But what does it mean for a university, for universities as a sector, to take the changing climate seriously? Here are some modest proposals for the steps we might expect to see them take next.
Carbon budgets and educational missions
Universities that take seriously the climate emergency might be expected to adopt carbon budgets alongside financial budgets to assess and plan university activities. This means recognising the finite amount of carbon emissions that are available to us if we are to achieve the global temperature commitments in the Paris Agreement. This single change in university governance would impact all areas of activity: from how we do conferences (does everyone really need to fly everywhere?) to how we source food (where is it from and how is it grown?) to internationalisation plans (what does it mean to depend so heavily on students from Asia?) to campus development (could university land and buildings be used differently to make net positive contributions to remaining within the University’s overall carbon budget?).
Taking climate change and its implications for students seriously means the educational mission needs to be reviewed. Many universities have a smattering of courses on sustainability, none yet have an educational programme that is adequate to preparing students today for the cultural, social and technological challenges of living with a changing climate.
We continue to educate students for business as usual, within disciplines that fail to speak to each other, with the unsurprising consequence globally that the more highly educated students are, the more likely they are to contribute to climate change than to prevent it.
Students are offered few intellectual and practical tools to enable them to deal with the complexity of climate change as a multifaceted social, economic, political, cultural and material phenomenon or with the anxiety of living with a changing climate. Thinking through what it means to educate students for the era of climate change, however, has the potential to stimulate the creative re-organisation of university education as a whole: fostering interdisciplinarity, generating innovation and reinvigorating dialogue between students and lecturers who will necessarily need to learn together about what it means to live in an unfamiliar world.
What can universities offer
The sector needs to get serious about what universities can uniquely offer: research, scholarship, a commitment to truth. And here, I don’t mean more funds for climate scientists. To be honest, we know and have known enough about what causes a warming climate and what to do about it (reduce emissions, protect natural ecosystems) for a long time. More accurate natural science is useful, but it is very far from sufficient.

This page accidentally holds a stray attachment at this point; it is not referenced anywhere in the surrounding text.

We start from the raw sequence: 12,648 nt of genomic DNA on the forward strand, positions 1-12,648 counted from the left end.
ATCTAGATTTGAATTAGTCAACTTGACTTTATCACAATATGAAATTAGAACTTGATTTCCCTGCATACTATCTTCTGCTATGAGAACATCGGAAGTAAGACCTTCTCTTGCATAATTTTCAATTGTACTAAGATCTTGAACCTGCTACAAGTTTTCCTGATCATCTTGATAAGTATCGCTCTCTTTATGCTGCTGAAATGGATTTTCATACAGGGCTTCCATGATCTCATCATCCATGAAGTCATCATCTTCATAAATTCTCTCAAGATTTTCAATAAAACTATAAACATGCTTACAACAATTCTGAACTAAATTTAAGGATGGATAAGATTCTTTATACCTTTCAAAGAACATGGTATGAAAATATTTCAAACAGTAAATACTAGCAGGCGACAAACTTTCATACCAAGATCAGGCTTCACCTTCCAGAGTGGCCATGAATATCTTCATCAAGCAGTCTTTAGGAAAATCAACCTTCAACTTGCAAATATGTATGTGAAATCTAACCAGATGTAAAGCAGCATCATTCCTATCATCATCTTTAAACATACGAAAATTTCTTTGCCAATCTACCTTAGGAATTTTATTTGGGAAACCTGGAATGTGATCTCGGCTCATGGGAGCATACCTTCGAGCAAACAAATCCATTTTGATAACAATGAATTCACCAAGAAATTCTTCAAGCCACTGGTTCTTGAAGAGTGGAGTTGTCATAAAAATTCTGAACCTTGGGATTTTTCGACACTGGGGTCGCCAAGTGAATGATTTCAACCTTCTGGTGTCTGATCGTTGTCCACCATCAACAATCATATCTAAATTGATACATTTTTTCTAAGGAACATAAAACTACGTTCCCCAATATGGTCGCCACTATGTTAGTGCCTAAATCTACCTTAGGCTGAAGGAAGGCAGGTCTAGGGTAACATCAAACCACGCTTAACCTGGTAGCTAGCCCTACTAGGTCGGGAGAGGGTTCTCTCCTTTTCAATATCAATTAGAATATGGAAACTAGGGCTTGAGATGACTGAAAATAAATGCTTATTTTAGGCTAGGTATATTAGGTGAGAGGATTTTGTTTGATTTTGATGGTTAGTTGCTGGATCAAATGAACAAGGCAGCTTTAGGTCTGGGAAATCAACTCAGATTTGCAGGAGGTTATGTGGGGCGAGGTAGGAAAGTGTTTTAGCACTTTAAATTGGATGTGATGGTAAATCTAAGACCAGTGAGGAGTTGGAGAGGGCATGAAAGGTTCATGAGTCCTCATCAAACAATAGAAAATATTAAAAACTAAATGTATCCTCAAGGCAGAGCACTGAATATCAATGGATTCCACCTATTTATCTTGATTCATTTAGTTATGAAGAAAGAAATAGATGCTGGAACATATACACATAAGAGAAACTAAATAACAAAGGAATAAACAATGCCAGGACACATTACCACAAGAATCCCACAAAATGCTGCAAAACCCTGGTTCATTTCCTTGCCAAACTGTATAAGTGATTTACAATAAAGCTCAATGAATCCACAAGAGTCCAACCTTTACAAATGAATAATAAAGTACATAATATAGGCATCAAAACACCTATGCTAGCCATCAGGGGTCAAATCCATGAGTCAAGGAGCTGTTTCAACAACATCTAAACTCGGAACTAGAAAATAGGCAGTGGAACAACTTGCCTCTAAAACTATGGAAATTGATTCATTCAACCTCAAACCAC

The fundamental research questions we face now are at the intersection between political, cultural, economic and material worlds. We need new forms of inquiry that combine natural science, arts, humanities and social sciences; that open up new ways of living that don’t entrench old inequalities, nor create new problems; and that begin to experiment with new ways of living. For universities that wish to take climate change seriously – this means releasing academics from other responsibilities as a matter of urgency in order to focus on these issues, incentivising and actively supporting interdisciplinary collaborations, and reallocating core funding to these questions. It also, which may be harder for some to accept, means stopping research activities that are likely to impede the autonomous search for truth in these areas – as in cases where forestry, mining and fossil fuel investments shape research agendas.
Taking climate change seriously means building partnerships. Universities need to recognise that they have (despite the work done by climate scientists) come late to this party as social actors. They will not and do not have all the answers. Meaningful, long term partnerships with cities, regions and communities, with civil society and with social entrepreneurs will be required. Experimentation with new ways of living – whether this is at the level of new forms of transport, new forms of economic and democratic practice, with changing cultural and personal consciousness – will require partnership and collaboration.
Universities have a distinctive and powerful role to play in the civilizational and cultural shifts that we are now beginning to make as a society; they have a potentially unique role to play in bringing together different sets of interests and negotiating our way through these; but they are not and will not be the only actors that matter.
Declaring climate emergency is an important first step. The next steps they take will show what UK universities could really do as a sector if they put their mind to it.